IN THE LATE 1950s there were still plenty of folks – especially established musicians – who were rock 'n' roll haters. The long list of nationally prominent stars who specifically dissed the music (& its fans) included bobbysoxer idol Frank Sinatra, classical cello master Pablo Casals – & the biggest A&R wig at the largest label in the world: Columbia Records' Mitch Miller. Even the greatest singing star to ever emerge from the Northwest – Bing Crosby – figured (as late as 1962) that, not to worry: rock music had already "run its course."
Along the way a number of songs with a clear anti-rock spirit, & containing outright mocking condescension, were produced. Examples include: Stan Freberg tunes like "Try" (a histrionic satire of the Northwest's pop phenom, Johnnie Ray, & his international hit, "Cry"), "Sh-Boom" (a spoof of the Chords' 1954 doo-wop hit), & "Heartbreak Hotel" (a slam on Elvis Presley's breakthrough 1956 hit, in which the King rips his pants and a studio's backslap echo goes berserk) -- & The 3 Haircuts' "You Are So Rare To Me" (Sid Caesar, Carl Reiner & Howie Morris' 1956 sendup of a twitchy & pompadoured teen vocal trio), & Mitchel Torok's March, 1959, dig against Johnny Cash's rockabilly sound, "All Over Again, Again."
Seattle's contribution to this artistically dubious field is highlighted with this single: The Byron Gosh Trio's "Disgusting" / "By Gosh." Issued by New York's Golden Crest label – their archives show that it was mastered on May 15, 1959 – the tunes were cut at Joe Boles' fabled West Seattle home studio. We also know that those songs were published by Bolmin Publishing -- Boles' firm in partnership with Tacoma's music man, Art Mineo. The music itself is nothing much more than a cocktail lounge-worthy parody of real rock 'n' roll – it does feature a quite fluid electric guitar solo & is backed by crazy beatnik bongo-style drum fills – & the tune's structure emphasizes the utterance of exactly one repeated word. But while a few different radio hits of the day -- like the Champs' 1958 smash, "Tequila" -- had periodic breaks where the song's title was invoked in an enthusiastic manner, on this one the term "disgusting" is articulated with a sense of, well, sheer disgust.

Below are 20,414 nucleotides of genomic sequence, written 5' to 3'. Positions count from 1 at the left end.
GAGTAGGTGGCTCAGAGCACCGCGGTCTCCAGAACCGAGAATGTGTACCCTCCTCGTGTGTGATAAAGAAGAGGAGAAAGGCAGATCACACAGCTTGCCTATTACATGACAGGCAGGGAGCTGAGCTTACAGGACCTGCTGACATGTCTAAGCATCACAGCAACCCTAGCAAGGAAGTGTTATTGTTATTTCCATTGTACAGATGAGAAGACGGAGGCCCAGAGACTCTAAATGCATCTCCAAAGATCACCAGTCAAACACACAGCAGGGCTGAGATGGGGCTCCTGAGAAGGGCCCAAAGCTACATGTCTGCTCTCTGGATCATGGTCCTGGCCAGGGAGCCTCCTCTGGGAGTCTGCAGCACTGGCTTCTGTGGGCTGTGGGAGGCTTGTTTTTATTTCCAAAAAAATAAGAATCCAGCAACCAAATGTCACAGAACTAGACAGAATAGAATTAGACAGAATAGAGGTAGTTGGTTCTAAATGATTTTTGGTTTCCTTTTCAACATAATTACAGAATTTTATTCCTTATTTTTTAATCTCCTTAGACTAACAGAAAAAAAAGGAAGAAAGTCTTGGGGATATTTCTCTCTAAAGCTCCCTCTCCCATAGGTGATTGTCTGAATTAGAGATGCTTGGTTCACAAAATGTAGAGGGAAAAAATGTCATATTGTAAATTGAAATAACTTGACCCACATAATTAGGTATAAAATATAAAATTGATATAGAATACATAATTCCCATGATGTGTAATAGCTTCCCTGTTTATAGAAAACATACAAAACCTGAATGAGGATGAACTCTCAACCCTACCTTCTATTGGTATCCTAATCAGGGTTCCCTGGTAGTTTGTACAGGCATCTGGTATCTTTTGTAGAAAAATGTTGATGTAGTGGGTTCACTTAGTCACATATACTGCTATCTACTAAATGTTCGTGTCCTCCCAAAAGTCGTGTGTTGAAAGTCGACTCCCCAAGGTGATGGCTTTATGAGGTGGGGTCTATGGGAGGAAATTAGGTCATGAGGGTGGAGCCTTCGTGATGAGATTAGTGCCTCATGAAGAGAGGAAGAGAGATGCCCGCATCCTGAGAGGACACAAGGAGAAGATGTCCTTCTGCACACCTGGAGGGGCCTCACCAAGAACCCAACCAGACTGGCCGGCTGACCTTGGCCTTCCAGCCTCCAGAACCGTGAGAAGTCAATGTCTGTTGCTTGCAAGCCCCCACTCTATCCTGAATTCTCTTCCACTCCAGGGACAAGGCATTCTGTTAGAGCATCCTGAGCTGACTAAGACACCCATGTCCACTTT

So who were the Gosh gang? Well, that's a bit of a mystery. Virginia Boles – widow of the audio engineer – once told me that this disc was created as a slam on rock music by a group of professional local jazz stalwarts who deeply begrudged the new sounds. So, even though it is not firmly established, I'll risk taking my best shot at snitching on the culprits. A review of the contents of Boles' old studio guest log reveals evidence of a session in the spring of 1959 which featured these jazzmen: Chuck Bennett (guitar), Hal Champ (bass), Peter Lederer (piano), & Keith Purvis (drums). Interestingly, what I know about them is that the first two men also performed on another, later, Golden Crest 45: Stan Boreson's send-up of big-beat music: "Swedish Rock And Roll." Beyond that "coincidence," about all I know at this time is that Purvis – who grew up in North Seattle & graduated from Roosevelt High School – became a first-call AFM 76 union drummer & opened his own Burien-based store – the Keith Purvis Drum Shop (218 SW 153rd Street) – in 1955. That store – where, by gosh, I bought a set of new black Ludwig tubs in 1977 – became a mecca for generations of Northwest drum nuts, right up until his death in October 2004. But: if those Seattle players weren't the Byron Gosh Trio I'd certainly love to know who was!